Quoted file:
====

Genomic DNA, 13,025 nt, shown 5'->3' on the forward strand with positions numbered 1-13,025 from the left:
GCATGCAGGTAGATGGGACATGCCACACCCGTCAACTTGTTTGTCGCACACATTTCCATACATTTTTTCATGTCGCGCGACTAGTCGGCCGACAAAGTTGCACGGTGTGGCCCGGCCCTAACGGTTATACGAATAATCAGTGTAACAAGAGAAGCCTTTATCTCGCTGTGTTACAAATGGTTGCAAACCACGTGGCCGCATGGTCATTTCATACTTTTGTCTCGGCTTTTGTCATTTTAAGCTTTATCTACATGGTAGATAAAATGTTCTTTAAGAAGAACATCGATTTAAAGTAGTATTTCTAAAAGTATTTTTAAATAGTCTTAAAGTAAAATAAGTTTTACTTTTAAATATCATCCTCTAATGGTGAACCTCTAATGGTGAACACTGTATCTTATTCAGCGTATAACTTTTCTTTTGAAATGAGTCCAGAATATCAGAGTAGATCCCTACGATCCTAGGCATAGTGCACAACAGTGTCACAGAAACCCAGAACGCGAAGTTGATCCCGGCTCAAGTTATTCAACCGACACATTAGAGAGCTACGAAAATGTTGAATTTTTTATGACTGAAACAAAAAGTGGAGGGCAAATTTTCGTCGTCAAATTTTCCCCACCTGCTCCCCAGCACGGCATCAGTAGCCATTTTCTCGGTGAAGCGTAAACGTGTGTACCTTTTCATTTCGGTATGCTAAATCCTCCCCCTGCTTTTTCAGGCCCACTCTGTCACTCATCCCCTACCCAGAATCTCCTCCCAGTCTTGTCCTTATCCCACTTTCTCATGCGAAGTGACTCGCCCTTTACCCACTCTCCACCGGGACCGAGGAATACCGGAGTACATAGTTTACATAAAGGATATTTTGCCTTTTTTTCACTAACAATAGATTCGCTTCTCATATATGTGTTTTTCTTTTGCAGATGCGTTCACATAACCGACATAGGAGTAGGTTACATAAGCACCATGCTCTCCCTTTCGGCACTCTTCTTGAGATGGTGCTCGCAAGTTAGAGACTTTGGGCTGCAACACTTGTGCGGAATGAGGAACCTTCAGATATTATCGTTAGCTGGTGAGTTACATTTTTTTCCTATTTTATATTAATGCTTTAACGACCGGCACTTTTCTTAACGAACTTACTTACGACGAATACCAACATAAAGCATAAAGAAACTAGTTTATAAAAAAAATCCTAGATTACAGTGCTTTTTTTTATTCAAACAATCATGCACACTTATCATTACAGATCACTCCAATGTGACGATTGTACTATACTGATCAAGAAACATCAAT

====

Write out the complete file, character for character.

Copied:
Genomic DNA, 13,025 nt, shown 5'->3' on the forward strand with positions numbered 1-13,025 from the left:
GCATGCAGGTAGATGGGACATGCCACACCCGTCAACTTGTTTGTCGCACACATTTCCATACATTTTTTCATGTCGCGCGACTAGTCGGCCGACAAAGTTGCACGGTGTGGCCCGGCCCTAACGGTTATACGAATAATCAGTGTAACAAGAGAAGCCTTTATCTCGCTGTGTTACAAATGGTTGCAAACCACGTGGCCGCATGGTCATTTCATACTTTTGTCTCGGCTTTTGTCATTTTAAGCTTTATCTACATGGTAGATAAAATGTTCTTTAAGAAGAACATCGATTTAAAGTAGTATTTCTAAAAGTATTTTTAAATAGTCTTAAAGTAAAATAAGTTTTACTTTTAAATATCATCCTCTAATGGTGAACCTCTAATGGTGAACACTGTATCTTATTCAGCGTATAACTTTTCTTTTGAAATGAGTCCAGAATATCAGAGTAGATCCCTACGATCCTAGGCATAGTGCACAACAGTGTCACAGAAACCCAGAACGCGAAGTTGATCCCGGCTCAAGTTATTCAACCGACACATTAGAGAGCTACGAAAATGTTGAATTTTTTATGACTGAAACAAAAAGTGGAGGGCAAATTTTCGTCGTCAAATTTTCCCCACCTGCTCCCCAGCACGGCATCAGTAGCCATTTTCTCGGTGAAGCGTAAACGTGTGTACCTTTTCATTTCGGTATGCTAAATCCTCCCCCTGCTTTTTCAGGCCCACTCTGTCACTCATCCCCTACCCAGAATCTCCTCCCAGTCTTGTCCTTATCCCACTTTCTCATGCGAAGTGACTCGCCCTTTACCCACTCTCCACCGGGACCGAGGAATACCGGAGTACATAGTTTACATAAAGGATATTTTGCCTTTTTTTCACTAACAATAGATTCGCTTCTCATATATGTGTTTTTCTTTTGCAGATGCGTTCACATAACCGACATAGGAGTAGGTTACATAAGCACCATGCTCTCCCTTTCGGCACTCTTCTTGAGATGGTGCTCGCAAGTTAGAGACTTTGGGCTGCAACACTTGTGCGGAATGAGGAACCTTCAGATATTATCGTTAGCTGGTGAGTTACATTTTTTTCCTATTTTATATTAATGCTTTAACGACCGGCACTTTTCTTAACGAACTTACTTACGACGAATACCAACATAAAGCATAAAGAAACTAGTTTATAAAAAAAATCCTAGATTACAGTGCTTTTTTTTATTCAAACAATCATGCACACTTATCATTACAGATCACTCCAATGTGACGATTGTACTATACTGATCAAGAAACATCAAT